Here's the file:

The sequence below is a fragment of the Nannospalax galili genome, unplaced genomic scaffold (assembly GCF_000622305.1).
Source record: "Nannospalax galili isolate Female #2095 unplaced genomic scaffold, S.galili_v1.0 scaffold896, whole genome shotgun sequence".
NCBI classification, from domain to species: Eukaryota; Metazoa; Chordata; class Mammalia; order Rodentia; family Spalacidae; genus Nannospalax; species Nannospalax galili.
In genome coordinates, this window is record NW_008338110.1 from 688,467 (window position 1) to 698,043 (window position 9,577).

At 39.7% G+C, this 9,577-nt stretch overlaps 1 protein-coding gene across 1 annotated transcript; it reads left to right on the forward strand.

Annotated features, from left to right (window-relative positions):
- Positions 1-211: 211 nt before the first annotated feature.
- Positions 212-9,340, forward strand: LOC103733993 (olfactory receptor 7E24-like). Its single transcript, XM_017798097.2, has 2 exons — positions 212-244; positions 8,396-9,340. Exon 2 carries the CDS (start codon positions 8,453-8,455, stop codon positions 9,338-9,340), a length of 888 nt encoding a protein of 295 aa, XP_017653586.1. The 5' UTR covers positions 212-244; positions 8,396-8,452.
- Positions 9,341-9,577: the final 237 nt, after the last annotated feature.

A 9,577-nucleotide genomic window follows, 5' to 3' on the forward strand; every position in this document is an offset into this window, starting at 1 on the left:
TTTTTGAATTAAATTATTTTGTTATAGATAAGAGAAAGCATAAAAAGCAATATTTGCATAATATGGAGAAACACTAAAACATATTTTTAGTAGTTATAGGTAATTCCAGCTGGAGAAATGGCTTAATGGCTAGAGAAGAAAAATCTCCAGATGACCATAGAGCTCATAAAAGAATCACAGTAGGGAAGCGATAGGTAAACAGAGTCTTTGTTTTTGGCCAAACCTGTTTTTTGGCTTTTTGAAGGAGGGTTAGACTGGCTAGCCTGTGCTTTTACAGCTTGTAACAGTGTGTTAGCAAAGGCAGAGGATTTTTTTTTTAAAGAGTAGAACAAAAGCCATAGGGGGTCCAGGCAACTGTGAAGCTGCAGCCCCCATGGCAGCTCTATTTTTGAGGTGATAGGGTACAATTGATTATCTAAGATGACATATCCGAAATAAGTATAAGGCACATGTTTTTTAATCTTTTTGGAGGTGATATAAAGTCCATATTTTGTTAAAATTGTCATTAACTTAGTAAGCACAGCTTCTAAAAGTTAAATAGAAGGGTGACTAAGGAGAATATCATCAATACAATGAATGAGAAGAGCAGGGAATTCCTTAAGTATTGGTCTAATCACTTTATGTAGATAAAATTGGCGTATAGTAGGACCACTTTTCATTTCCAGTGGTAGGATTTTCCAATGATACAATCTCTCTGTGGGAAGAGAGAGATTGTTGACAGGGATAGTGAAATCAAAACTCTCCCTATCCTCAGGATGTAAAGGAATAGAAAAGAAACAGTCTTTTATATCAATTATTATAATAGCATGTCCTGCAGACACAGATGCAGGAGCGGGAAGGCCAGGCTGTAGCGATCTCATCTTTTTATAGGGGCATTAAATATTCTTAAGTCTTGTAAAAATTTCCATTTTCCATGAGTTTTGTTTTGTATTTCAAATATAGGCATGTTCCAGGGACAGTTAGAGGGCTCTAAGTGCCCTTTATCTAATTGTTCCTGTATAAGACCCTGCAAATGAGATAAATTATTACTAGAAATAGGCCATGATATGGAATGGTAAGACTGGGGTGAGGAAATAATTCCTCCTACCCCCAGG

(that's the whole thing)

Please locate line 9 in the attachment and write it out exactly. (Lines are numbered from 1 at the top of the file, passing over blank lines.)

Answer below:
- Positions 9,341-9,577: the final 237 nt, after the last annotated feature.